Second, I am uneasy that I live in a city where my neighbors feel they have to carry a weapon for self defense and that our Mayor stupidly says, ““I don’t know how to solve his perception of safety,” Mayor DeStefano later replied.”  Come on!  Is he serious?  Why not actually charge your police force with doing their job and then the law abiding citizens of this city will actually change their perception of our city.

Really!  The police can’t even stop people from running red lights.  I kind of understand why people feel unsafe in this city.  The perception is we don’t even have a police force that does their job on a basic level…of course we don’t feel safe Mr. Mayor.

You have the power for reform and after 2 decades its pretty sad that you haven’t been able to change our perception of how safe this city is.  Don’t put the blame back on law abiding citizens make some proactive changes in the department.

posted by: Wikus van de Merwe on August 9, 2012  8:00am

He’s lucky some other “hero in waiting” wasn’t present to take care of the impending threat.

posted by: Megan on August 9, 2012  8:29am

Many of the commenters, as well as Mr. Hwang, say that we would be safer if we all carried guns.  The Aurora movie theater killer wore a ballistic helmet, a ballistic vest, ballistic leggings, a throat protector, a groin protector, and tactical gloves.  He would not have been stopped by bullets.  This kind of gear is readily available for anyone who wants to purchase it.  Furthermore, the idea that we can stop violence by using more violence is completely illogical.

posted by: robn on August 9, 2012  8:47am

Bottom line is that James Holmes killed 12 people in a Colorado movie theater on July 20th.

Now just two and a half weeks later Atty Hwang carelessly exhibits a pistol (at a showing of the same movie) to make a point about gun rights. This isn’t just a crass insult to the Colorado victims’ families, and this doesn’t just exhibit poor judgment (which alone should justify removal of his Bar Association presidency), but as EDWARD_H has pointed out is, in context, clearly a violation of breach of peace and disorderly conduct statutes.

FYI…Two days after the Colorado killings, in a movie theater in Norwalk, CA, a man who was angry at too many previews yelled “does anyone have a gun? I should go off like in Colorado”. He made his point and for that he was prosecuted for criminal threat and disturbing the peace.

Attorney Keefe is staring down the barrel of a rare embarrassing loss.

posted by: LESGTINCT on August 9, 2012  8:59am

Even if there were a sign posted he could not get arrested for BOP.  If he refused to leave then it would be trespassing.  There is nothing wrong with carrying a gun in his rear waistband.  By not allowing guns in theatres it will not prevent criminals from bringing guns in only law abiding citizens.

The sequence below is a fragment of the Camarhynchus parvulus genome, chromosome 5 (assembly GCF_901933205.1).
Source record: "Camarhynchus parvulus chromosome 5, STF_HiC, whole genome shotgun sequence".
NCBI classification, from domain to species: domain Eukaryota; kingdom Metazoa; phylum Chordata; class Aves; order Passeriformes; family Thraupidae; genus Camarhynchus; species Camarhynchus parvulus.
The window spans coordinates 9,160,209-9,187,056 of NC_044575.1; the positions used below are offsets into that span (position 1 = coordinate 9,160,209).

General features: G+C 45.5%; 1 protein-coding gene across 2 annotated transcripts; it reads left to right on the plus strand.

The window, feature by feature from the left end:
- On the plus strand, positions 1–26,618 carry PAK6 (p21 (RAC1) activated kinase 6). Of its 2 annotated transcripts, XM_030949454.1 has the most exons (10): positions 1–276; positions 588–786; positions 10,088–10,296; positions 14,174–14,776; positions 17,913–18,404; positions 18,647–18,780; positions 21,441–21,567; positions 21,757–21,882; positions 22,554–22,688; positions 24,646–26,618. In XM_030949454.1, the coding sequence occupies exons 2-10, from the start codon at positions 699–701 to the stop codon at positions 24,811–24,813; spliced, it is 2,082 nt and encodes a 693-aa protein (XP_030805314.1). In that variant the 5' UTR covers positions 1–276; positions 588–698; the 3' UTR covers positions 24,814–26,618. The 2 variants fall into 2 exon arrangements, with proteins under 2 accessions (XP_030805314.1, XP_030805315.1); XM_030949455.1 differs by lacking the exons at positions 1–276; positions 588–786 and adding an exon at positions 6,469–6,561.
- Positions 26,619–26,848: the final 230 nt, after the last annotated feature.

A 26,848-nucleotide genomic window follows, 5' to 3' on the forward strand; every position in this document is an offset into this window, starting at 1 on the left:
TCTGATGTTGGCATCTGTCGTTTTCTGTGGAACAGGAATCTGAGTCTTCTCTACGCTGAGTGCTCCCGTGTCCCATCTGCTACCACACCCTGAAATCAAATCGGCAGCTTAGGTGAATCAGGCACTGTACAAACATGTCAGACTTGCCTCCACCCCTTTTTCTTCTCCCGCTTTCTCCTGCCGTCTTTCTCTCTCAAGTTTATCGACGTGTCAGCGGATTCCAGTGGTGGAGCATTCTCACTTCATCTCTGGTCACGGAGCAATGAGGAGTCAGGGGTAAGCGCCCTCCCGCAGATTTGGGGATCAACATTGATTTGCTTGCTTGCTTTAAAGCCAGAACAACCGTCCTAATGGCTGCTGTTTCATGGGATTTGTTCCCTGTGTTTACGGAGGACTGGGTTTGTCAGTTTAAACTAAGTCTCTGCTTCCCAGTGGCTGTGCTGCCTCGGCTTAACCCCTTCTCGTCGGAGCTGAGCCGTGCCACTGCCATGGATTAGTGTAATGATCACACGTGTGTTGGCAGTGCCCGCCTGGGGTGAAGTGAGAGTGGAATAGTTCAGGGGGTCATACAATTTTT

posted by: cedarhillresident! on August 9, 2012  9:43am

Snap this was ego and we all know it. Hoping that it went national on the news. And note worthy I gagged a little when he said ” just because it’s legal, doesn’t mean it’s right”!!!

posted by: Bruce on August 9, 2012  9:49am

WestvilleAdvocate:  You can rest easy on your first concern.  You cannot be arrested for legally carrying a firearm—nor was the attorney in this case.  Hwang was arrested for failure to comply with the police’s request to show his hands so that they could safely check his permit.  Thankfully the police did a professional job and nobody was injured or killed.

posted by: okaragozian1 on August 9, 2012  10:32am

This is why a lot of people didn’t vote for the Mayor the last time around.  Yelling fire in a crowded theater is not allowed unless there really is a fire, and that if something is allowed by State Law then it can not be wrong to do.

I am not aware of all of the “detailed” facts and neither is the media; the key word is “detailed”.  The picture to all concerned is fairly clear, but that who said what and when is still up in the air.

posted by: Curious on August 9, 2012  10:40am

Is “unwillingness to comply” a real crime?  That sounds ripe for abuse.

Maybe Hwang knew what he was doing and intended to show how out of control the NHPD really is.

posted by: QuestionGiven on August 9, 2012  10:53am

Oak, I wasn’t going to comment but I have to because its regarding our right to bear arms in CT.  I guess we as ordinary people that WEREN’T in the movie theater, would never know what happened and if he resisted arrest etc.  But, this whole thing WILL get thrown out in court.  I listed below CT’s law on breach of peace.  Someone who is licensed to carry a gun in CT CANNOT get arrested for carrying their gun.  As the attorney stated above, CT is an open carry state.  People are misinformed about the law, EVEN COPS, thats why they want to throw around that breach of peace when it comes to someone legally possessing a firearm..  Check this out..

Sec 53a-181. Breach of the peace in the second degree: Class B misdemeanor.